I could go on, down to the particular debating societies that have moulded succeeding generations of Conservative British politicians. Johnson was president of the Oxford Union — a kind of preparatory House of Commons for entitled teenagers. Hunt was president of the Oxford University Conservative Association. It's as if, aged 18, they were admitted to a masonic finishing school for PMs.

And what they learnt back then was how to bluff and charm, and to assume an unearned air of importance and generally wing it. Elite British education has long encouraged those who can perform on the day over those who doggedly master concepts, facts and details. Recently, one of Johnson's tutors at Oxford recalled Johnson's approach to work: “If you're intelligent enough, you can rub along in philosophy on a couple of hours a week. Boris rubbed along on no hours a week.”

It means that there is probably no more entertaining legislative body on the planet than the House of Commons, where you're always guaranteed to hear baroque insults and robust banter. But it also means that there's probably no group of politicians less suited to understanding the modern digital world.

I mention this because the UK, even by contemporary standards, is currently witnessing a truly bizarre piece of performative drama. The two surviving competitors in the Tory leadership contest — the winner of which will automatically become prime minister — are in the middle of a six-week electoral campaign, every nonsensical moment of which is screened on national TV and reported in the papers.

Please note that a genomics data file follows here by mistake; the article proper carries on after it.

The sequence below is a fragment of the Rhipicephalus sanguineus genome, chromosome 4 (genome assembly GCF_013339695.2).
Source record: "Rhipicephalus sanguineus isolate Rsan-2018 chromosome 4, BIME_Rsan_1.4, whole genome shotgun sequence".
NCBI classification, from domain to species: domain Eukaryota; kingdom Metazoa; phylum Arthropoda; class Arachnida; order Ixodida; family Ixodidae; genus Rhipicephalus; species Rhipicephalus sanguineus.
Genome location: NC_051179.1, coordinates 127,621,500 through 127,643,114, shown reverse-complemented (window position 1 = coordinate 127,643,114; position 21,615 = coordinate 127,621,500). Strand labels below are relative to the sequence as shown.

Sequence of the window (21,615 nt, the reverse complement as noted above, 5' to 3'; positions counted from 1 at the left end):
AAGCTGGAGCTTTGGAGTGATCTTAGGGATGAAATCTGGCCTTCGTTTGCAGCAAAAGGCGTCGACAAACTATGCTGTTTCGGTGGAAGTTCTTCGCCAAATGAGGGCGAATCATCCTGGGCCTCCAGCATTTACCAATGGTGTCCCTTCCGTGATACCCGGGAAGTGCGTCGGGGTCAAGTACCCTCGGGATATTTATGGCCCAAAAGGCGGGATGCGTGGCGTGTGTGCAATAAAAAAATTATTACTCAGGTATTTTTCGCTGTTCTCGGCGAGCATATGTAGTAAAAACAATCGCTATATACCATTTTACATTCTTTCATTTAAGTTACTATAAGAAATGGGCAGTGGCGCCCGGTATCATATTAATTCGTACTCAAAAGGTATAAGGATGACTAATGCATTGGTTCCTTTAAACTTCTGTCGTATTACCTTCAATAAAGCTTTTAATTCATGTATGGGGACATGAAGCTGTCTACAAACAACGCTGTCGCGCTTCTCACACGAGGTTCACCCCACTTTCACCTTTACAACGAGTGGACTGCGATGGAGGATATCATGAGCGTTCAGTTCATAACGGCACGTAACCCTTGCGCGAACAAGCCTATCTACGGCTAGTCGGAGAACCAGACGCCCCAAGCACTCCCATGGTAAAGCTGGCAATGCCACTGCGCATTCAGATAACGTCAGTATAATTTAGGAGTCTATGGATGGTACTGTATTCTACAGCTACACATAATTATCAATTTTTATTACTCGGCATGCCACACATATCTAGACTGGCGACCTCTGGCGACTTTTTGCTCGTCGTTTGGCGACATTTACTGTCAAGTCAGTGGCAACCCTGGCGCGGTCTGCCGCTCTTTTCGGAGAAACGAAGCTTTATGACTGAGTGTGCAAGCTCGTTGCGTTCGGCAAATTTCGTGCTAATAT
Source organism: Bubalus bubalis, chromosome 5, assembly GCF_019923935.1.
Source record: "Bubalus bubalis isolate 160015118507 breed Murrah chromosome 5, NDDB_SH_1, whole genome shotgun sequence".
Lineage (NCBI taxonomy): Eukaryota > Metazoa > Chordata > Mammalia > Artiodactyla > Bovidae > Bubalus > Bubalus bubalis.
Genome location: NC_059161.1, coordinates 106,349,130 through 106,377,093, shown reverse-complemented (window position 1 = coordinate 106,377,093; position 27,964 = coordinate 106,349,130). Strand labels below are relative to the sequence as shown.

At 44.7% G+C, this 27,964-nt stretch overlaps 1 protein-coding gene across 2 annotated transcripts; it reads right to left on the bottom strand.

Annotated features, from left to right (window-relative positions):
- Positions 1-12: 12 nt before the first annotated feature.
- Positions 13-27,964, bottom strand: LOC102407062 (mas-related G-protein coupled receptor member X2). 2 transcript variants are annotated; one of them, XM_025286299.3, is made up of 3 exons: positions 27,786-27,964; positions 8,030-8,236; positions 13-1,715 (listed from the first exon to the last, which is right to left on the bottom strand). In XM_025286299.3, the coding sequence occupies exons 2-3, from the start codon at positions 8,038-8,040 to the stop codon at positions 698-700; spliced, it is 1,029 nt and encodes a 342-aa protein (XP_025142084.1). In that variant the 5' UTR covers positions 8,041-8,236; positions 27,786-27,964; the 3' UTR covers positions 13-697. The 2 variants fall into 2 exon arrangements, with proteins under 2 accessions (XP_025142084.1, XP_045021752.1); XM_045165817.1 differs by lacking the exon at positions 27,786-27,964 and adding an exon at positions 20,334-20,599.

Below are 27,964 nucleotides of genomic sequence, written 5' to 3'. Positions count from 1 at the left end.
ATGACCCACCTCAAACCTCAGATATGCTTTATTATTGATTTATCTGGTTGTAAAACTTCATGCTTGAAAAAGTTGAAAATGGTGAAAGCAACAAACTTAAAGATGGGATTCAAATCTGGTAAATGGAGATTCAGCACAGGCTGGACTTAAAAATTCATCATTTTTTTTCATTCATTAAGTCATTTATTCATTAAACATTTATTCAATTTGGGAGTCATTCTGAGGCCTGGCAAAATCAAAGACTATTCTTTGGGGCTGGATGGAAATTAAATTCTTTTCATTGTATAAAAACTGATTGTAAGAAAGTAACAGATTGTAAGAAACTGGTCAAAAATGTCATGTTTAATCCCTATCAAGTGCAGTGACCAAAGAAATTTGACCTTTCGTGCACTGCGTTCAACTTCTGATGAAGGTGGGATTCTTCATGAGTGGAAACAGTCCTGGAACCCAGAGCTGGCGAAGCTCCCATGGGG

It looks just like a real national election, except in this case only 160,000 Conservative Party members are eligible to vote on who will become the next prime minister. The rest of us might as well be Athenian slaves, forced to watch a demos that is restricted to a tiny and ageing elite.

Johnson, who studied classics at Oxford, might enjoy the irony. But there is something troublingly dated about the whole process, as if it were some giant jolly jape dreamt up by bored Oxford students. The truly surreal aspect, though, is that both candidates are promising their electorate a new deal on Brexit that the previous regime was singularly unable to deliver and which the European Union has repeatedly stated is not available.

But the Tory members don't care about any of that. They're too preoccupied with the question of who's offering the most attractive fantasy. And in the realm of incredible and shameless make-believe, there can be only one victor. Step forward, Prime Minister Johnson.